Building off the success of the first bestselling novel, which also became a movie directed by Steven Spielberg, Ready Player Two delivers the same — perhaps overly so — action-packed, deep dive into eighties pop culture as the original. Wade, Art3mis, Aech and Shoto are back, now as the multi-billionaire owners and leaders of Gregarious Games, the company that manufactures and controls the virtual world of the OASIS.
As such, they have access to all of the enigmatic OASIS founder James Halliday’s secrets, including a new piece of technology that promises to revolutionize the way players experience the simulated universe. The OASIS Neural Interface (ONI for short) device connects directly to the user’s brain, allowing them to not only see the OASIS, but feel, taste, smell and hear it as if they were actually inside it. With this technology, the virtual world of the OASIS is not so virtual anymore.
As one can imagine, the release of this technology changes the landscape of the OASIS forever — and comes with problems of its own. This is the one area that I think the sequel actually does a more satisfying job than the original. In the first novel, the OASIS is billed as nothing more than an escape, and Wade’s hero-worship of its creator, James Halliday, borders on full-blown, rose-tinted glasses obsession. Where the first novel really only hinted at Halliday’s flaws, Ready Player Two does not shy away from actually dealing with them.
Wade must come to terms with the fact that the OASIS is not — and has never been — necessarily a great development for humanity. In a world where virtual reality is far more pleasurable than the real world, everyone is content to let the world deteriorate. With the development of the ONI technology, virtual reality becomes reality itself — a move that could hold disastrous consequences for the planet. In Ready Player Two, now that Wade and the rest of the High Five have positions of actual power, these concerns become even more important.
Because of this plot choice, I liked Wade’s character development throughout this book. While much of it did seem forced and at odds with his depiction in the first novel, Cline allows Wade to grow, make mistakes and learn from them. He is by no means a perfect character, as he is often blinded by his love for the OASIS at the expense of his relationships, but he learns to look beyond that and realize that just because you grew up with something and have loved it for the majority of your life does not mean it is without flaws. The OASIS has both good and bad in it — and that’s okay. As the author shows us, you can always learn, always change your mind and become a better person than you used to be.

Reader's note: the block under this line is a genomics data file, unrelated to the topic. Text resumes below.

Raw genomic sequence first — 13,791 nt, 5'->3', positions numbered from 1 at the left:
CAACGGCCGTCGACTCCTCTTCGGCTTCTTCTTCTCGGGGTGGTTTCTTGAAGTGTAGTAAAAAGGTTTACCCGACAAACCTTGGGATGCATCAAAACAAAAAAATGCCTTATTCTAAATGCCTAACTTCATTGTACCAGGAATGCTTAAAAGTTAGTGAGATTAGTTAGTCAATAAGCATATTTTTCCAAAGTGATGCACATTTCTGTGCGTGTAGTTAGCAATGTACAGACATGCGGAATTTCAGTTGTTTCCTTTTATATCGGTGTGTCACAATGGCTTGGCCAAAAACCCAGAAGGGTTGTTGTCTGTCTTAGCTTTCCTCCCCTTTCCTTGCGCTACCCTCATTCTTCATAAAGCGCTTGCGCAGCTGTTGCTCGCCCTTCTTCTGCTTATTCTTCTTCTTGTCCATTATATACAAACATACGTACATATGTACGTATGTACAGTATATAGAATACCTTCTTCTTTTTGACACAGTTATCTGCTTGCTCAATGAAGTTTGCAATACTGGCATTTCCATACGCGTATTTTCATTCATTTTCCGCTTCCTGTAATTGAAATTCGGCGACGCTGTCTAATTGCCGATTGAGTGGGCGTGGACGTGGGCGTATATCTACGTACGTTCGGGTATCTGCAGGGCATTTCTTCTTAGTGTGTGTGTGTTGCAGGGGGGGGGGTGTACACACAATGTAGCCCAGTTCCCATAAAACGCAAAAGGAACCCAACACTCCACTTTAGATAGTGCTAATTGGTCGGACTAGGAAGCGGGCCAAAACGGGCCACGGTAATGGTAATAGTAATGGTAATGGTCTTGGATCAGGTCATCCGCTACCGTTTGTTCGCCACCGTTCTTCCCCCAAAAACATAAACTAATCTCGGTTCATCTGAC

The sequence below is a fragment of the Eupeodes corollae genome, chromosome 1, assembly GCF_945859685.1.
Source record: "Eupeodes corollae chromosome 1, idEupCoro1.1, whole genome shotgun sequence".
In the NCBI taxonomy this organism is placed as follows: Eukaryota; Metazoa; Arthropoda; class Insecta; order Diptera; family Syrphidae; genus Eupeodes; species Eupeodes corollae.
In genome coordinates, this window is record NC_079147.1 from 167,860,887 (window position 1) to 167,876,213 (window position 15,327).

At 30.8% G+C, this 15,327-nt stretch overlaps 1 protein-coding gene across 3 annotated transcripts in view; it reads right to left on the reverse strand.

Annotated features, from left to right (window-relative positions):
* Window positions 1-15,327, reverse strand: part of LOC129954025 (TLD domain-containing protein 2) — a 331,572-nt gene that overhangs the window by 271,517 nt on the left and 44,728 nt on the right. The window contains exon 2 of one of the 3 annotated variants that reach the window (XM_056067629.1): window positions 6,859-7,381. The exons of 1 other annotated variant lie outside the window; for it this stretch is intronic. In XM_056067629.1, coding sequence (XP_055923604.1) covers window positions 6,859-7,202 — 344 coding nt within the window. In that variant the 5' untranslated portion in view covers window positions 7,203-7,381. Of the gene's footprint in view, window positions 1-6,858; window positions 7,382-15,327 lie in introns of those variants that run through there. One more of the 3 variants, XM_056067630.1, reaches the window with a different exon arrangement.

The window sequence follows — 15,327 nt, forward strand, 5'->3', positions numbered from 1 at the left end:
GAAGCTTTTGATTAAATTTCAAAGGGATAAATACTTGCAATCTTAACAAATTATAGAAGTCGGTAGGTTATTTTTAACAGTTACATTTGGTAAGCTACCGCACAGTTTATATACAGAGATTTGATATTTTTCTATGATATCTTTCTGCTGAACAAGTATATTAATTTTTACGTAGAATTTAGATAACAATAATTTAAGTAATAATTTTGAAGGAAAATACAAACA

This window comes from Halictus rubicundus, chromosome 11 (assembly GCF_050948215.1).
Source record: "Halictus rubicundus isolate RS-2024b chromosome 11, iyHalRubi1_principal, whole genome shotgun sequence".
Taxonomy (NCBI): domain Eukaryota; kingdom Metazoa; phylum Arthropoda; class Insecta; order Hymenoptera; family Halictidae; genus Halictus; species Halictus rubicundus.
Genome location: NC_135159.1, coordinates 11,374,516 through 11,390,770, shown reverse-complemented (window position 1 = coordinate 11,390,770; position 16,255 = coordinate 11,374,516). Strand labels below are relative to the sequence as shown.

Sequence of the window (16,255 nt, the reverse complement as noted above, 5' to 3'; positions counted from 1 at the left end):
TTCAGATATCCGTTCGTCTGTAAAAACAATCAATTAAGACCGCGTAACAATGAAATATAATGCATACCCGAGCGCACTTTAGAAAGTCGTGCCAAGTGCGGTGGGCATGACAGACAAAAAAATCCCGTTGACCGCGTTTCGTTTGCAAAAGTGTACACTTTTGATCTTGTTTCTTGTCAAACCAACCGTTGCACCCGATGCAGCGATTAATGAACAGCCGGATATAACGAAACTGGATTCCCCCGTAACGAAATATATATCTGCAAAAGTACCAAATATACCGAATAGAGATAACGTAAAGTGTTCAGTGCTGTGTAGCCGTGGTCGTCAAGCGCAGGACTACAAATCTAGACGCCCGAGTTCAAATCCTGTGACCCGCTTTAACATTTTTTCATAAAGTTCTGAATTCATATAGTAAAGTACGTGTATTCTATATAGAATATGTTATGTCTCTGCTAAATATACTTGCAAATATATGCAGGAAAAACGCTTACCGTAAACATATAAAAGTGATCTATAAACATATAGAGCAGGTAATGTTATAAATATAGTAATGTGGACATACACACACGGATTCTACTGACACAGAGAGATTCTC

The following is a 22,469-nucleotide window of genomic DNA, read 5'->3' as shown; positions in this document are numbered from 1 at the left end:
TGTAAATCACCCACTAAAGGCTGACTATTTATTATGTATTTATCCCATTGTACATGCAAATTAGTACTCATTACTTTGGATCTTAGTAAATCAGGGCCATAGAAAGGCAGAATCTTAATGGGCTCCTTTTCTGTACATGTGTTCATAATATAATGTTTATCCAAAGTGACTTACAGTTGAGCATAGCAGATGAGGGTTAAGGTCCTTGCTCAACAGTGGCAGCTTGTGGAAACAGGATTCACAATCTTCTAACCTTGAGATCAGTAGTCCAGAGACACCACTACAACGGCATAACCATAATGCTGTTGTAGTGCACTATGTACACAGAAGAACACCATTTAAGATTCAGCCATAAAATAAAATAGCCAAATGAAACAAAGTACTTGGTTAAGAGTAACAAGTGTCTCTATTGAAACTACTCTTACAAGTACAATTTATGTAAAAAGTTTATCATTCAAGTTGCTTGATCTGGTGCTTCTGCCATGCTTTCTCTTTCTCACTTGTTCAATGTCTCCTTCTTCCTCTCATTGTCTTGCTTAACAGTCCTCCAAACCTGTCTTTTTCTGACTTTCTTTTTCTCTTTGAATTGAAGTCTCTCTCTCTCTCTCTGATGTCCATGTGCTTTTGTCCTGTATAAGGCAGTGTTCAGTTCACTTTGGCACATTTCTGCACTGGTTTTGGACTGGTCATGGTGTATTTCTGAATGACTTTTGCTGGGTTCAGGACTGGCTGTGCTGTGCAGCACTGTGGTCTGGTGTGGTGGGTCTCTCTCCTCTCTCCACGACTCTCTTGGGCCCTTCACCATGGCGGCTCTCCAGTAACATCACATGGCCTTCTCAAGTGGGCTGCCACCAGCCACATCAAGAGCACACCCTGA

On the whole, if you liked Ready Player One, you will probably like Ready Player Two. Cline extends the story in a way that feels just as formulaic, but also somehow just as relevant — even though it’s somewhat sloppily executed at times. It is interesting to see how the lives of the High Five have changed since they became multi-billionaires and celebrities overnight.
Ready Player Two expands the world of the original, squeezing in yet more elements of popular culture — a seemingly impossible feat given the sheer number of references in the original — and discovers more tucked away corners of the OASIS than I ever dreamed were possible. If you’re looking for a nostalgia-inducing book to spend a few days with this semester and you have read Ready Player One, Ready Player Two might be worth checking out.
Jessica Lussier is a senior in the College of Arts and Sciences. She can be reached at email@example.com